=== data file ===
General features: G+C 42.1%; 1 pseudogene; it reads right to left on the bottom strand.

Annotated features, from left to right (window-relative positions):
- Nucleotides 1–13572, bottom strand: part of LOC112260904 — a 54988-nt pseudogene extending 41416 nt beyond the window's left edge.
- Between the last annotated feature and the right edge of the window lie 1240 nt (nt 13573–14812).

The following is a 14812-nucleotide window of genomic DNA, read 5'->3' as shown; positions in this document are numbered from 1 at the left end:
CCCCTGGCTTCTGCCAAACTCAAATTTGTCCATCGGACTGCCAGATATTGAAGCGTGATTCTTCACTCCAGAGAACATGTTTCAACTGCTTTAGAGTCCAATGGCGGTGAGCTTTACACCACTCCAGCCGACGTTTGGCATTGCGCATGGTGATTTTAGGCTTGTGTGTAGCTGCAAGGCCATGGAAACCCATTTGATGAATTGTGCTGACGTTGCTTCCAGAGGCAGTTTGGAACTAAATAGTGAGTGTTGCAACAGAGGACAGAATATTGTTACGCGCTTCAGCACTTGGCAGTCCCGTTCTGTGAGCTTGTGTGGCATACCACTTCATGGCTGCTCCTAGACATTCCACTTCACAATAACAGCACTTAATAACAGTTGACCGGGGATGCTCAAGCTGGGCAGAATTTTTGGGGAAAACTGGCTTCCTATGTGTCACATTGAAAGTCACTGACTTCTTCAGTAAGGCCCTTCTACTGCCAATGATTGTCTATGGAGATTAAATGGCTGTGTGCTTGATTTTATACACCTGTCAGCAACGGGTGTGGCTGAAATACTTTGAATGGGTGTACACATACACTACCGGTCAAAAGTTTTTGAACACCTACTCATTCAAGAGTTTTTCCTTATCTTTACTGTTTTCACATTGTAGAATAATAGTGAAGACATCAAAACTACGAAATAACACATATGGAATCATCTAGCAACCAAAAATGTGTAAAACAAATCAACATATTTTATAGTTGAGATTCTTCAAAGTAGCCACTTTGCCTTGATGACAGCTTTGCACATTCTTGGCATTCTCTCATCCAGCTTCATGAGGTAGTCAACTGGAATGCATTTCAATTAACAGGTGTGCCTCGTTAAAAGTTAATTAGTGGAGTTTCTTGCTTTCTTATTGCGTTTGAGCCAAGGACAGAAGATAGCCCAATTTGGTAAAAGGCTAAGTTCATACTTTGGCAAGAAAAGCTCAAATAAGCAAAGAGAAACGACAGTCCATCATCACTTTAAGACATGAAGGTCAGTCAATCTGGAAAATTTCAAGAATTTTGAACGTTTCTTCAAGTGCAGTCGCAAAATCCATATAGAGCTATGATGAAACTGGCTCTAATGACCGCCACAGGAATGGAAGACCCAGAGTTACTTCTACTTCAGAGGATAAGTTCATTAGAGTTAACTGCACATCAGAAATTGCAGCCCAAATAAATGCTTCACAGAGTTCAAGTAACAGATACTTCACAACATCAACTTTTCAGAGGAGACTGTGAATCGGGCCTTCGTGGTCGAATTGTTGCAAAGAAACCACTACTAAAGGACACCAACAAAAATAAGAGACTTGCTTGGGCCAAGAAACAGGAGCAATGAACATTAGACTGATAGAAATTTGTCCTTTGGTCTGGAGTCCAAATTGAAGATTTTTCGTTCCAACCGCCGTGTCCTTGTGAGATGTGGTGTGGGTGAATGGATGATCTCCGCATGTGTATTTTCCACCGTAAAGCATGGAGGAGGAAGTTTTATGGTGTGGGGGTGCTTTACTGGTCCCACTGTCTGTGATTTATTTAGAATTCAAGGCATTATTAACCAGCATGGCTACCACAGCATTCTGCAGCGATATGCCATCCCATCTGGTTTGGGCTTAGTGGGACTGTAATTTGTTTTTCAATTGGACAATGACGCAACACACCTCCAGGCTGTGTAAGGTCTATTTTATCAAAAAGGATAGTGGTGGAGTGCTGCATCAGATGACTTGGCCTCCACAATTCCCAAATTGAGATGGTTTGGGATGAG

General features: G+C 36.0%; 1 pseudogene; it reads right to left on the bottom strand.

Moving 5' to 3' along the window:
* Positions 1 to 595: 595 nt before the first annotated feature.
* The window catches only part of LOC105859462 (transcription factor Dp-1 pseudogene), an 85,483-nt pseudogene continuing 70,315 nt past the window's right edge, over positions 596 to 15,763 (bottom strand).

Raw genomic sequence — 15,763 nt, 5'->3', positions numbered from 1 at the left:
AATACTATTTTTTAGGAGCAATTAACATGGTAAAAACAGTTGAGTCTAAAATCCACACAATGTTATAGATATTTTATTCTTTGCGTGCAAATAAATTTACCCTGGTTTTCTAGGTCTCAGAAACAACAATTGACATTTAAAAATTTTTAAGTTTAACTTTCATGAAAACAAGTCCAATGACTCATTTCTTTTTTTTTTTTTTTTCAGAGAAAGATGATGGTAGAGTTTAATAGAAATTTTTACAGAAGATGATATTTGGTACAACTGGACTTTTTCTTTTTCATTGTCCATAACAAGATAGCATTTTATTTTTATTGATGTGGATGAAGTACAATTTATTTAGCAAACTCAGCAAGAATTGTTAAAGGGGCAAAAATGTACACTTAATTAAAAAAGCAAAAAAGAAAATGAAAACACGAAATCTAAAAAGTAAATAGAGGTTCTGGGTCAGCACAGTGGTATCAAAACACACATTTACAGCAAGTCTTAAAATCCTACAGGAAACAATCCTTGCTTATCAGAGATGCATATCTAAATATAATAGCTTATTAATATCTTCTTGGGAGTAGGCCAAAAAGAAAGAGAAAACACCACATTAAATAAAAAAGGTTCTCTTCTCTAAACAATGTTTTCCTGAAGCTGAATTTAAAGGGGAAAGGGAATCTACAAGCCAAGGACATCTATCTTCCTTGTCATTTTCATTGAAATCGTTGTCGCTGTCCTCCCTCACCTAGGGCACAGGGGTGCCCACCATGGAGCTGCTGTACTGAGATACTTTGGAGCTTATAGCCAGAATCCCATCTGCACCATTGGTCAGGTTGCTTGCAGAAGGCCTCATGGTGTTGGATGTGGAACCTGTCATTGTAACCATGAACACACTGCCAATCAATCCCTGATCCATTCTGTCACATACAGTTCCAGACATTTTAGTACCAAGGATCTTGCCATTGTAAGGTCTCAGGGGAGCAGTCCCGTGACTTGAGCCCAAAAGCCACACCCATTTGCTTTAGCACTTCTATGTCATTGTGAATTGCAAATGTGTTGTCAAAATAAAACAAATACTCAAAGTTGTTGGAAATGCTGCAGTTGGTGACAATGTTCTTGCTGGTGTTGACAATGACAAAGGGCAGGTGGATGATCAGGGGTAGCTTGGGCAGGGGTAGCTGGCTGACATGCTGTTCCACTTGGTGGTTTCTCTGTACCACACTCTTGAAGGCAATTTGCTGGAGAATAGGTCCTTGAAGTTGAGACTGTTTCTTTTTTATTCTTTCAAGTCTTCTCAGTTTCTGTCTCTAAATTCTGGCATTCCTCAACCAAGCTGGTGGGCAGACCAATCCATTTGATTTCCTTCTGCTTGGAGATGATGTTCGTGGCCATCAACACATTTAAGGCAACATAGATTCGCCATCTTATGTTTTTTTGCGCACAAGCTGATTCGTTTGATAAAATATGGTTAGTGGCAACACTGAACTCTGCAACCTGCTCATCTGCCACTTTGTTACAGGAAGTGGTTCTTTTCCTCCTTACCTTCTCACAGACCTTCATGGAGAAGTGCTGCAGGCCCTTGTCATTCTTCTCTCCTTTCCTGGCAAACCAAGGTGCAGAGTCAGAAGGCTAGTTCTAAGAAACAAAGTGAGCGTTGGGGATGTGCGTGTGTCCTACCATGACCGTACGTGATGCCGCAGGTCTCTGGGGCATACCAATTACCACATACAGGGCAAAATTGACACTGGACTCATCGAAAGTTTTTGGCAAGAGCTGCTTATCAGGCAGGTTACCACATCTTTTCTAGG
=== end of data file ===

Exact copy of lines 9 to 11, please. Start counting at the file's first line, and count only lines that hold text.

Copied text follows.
* Positions 1 to 595: 595 nt before the first annotated feature.
* The window catches only part of LOC105859462 (transcription factor Dp-1 pseudogene), an 85,483-nt pseudogene continuing 70,315 nt past the window's right edge, over positions 596 to 15,763 (bottom strand).

Raw genomic sequence — 15,763 nt, 5'->3', positions numbered from 1 at the left: